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Research Letter
January 28, 2019

Association Between Water Fluoridation and Income-Related Dental Caries of US Children and Adolescents

Author Affiliations
  • 1Department of Dental Ecology, School of Dentistry, University of North Carolina at Chapel Hill
  • 2US Census Bureau, Durham, North Carolina
  • 3Dental Public Health Consultant, North Bethesda, Maryland
  • 4Odum Institute for Research in Social Science, Department of Political Science, University of North Carolina at Chapel Hill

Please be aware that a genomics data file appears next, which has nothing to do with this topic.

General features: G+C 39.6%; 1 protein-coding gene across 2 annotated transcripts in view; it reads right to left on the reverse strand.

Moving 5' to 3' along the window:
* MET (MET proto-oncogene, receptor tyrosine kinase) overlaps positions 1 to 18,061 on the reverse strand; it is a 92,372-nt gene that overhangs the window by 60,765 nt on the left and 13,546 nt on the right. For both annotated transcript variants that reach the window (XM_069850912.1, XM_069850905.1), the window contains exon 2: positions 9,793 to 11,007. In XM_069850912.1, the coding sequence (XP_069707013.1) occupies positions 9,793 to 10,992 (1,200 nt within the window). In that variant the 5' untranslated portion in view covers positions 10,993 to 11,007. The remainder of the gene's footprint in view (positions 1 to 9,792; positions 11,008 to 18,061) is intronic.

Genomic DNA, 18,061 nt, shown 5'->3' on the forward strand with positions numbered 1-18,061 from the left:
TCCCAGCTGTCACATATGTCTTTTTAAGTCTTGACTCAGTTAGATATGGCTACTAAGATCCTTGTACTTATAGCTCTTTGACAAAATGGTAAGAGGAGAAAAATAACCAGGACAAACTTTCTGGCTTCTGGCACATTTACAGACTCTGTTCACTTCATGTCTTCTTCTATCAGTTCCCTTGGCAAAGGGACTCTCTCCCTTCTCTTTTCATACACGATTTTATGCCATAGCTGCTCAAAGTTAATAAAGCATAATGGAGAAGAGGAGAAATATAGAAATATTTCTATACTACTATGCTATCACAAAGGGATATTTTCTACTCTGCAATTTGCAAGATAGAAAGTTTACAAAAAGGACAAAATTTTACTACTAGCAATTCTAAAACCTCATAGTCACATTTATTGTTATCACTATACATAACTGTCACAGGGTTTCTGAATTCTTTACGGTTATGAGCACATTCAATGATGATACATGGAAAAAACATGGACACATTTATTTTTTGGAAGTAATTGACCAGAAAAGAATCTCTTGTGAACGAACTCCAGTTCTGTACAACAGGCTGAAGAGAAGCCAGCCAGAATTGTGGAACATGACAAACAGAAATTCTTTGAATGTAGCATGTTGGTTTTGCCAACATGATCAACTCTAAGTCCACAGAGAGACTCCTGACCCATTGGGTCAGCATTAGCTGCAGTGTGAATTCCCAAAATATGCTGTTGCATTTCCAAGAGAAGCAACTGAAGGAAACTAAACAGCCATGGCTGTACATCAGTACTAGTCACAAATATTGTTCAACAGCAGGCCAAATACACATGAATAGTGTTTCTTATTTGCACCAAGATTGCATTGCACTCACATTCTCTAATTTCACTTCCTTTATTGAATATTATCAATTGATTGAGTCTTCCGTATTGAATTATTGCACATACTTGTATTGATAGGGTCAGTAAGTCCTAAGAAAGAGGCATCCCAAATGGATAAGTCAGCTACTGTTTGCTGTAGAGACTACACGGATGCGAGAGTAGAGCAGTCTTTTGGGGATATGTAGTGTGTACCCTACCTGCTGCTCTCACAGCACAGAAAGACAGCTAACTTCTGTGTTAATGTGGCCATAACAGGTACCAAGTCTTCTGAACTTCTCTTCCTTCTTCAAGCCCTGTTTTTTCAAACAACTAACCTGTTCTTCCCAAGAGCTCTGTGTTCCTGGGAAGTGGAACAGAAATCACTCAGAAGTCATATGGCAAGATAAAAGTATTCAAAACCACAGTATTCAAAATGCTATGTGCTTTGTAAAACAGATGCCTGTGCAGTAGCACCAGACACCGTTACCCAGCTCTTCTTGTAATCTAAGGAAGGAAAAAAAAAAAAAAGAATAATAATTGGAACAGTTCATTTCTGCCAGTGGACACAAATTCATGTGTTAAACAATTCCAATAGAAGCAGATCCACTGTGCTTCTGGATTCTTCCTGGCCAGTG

JAMA Pediatr. 2019;173(3):288-290. doi:10.1001/jamapediatrics.2018.5086

By age 11 years, an American child living in poverty has twice the level of dental caries (tooth decay) as one living at 3 times the poverty threshold.1 To achieve the Healthy People 2020 overarching goal of health equity, interventions must preferentially prevent disease at the lower end of the income distribution. Research conducted in Canada2 suggests that water fluoridation might reduce inequality, but that possibility has not been investigated in the United States. We used 2 nationally representative data sets to investigate whether water fluoridation attenuated income-related inequality in dental caries among US children and adolescents.

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